Nitrogen balance, ammonia and odor emissions in growing pigs fed reduced protein diets

Harold Anindo Rachuonyo, Michael Ellis, Diego Braña Varelab, Stanley Evan Curtis, José Antonio Cuarón Ibargüengoytia

Research output: Contribution to journalArticlepeer-review


The effect of reducing the crude protein (CP) levels in diets fed to growing pigs, was evaluated in two experiments, each using two diets formulated to contain either a normal (19%) or a reduced CP level (14%), with constant levels for standardized ileal digestible lysine (0.85%), and metabolizable energy (3.37 Mcal ME/kg). Exp I measured the N balance of pigs (n= 24) initially weighing 17.7±1.29 kg, while Exp II used 24 pigs from 17.9±0.76 kg to assess aerial ammonia (NH3) emissions and odor levels in dynamic airflow chambers for 21 d. In Experiment I, N intake (26.6 %), urinary N (56 %), and total N excretion (41 %) were lower (P<0.001) for the reduced CP level, while fecal N excretion was similar (P>0.4). In Experiment II, reducing dietary CP did not affect (P>0.10) growth performance, but tended to reduce (P<0.10) manure pH (6.71, normal and 6.21±0.186 for reduced CP) and NH3 emissions, which were diminished after d-9 trial (dietary CP and days in the experiment interacted, P<0.001). Odor levels measured on d-14 and 21 of the study, assessed by olfactometry, did not differ between treatments (512 and 540±115.6 threshold units for the reduced and normal CP diets), but increased (P<0.01) with time on feed (440 and 612 ± 111.3 threshold units on d-14 and 21, respectively). These results suggest that each one percentage unit reduction in dietary CP (combined with the appropriate AA supplementation) lowers N excretion (by 8 %) and NH3 emissions from manure (by 15 %), with no effect on manure odor.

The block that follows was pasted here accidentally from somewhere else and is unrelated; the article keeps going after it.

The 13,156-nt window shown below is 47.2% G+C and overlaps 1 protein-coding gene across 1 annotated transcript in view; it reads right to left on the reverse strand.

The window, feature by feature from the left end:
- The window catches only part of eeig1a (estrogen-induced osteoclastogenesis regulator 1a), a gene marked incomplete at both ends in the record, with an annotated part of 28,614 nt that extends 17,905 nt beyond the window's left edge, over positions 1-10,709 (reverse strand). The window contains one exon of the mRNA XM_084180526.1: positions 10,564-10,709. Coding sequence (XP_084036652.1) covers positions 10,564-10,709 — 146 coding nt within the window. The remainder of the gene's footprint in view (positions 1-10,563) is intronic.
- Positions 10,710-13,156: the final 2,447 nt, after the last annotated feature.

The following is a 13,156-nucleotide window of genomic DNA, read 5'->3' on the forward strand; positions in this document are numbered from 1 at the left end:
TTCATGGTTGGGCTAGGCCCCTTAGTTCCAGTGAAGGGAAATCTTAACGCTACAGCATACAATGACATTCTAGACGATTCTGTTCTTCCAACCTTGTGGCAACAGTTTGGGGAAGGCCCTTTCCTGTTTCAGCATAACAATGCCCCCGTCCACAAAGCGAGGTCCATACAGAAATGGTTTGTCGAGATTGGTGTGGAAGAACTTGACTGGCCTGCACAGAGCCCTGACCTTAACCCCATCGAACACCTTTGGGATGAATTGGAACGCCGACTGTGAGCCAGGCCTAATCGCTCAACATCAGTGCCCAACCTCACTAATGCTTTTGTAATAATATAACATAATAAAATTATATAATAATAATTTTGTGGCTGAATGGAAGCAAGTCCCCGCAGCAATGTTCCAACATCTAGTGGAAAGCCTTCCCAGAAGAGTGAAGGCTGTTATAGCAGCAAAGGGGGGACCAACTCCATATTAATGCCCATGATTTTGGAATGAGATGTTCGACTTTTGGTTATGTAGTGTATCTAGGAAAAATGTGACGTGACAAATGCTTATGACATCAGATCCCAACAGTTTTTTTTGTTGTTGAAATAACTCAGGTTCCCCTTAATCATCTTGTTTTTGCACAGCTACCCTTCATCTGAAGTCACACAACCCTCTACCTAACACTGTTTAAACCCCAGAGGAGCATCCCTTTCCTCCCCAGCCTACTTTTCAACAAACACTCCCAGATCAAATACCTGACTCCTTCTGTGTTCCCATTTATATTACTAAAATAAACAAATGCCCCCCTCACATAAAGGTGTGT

Original languageEnglish (US)
Pages (from-to)119-136
Number of pages18
JournalRevista Mexicana De Ciencias Pecuarias
Issue number2
StatePublished - Apr 1 2015


  • Ammonia
  • Nitrogen balance
  • Odor
  • Pig manure

ASJC Scopus subject areas

  • Animal Science and Zoology
  • General Veterinary


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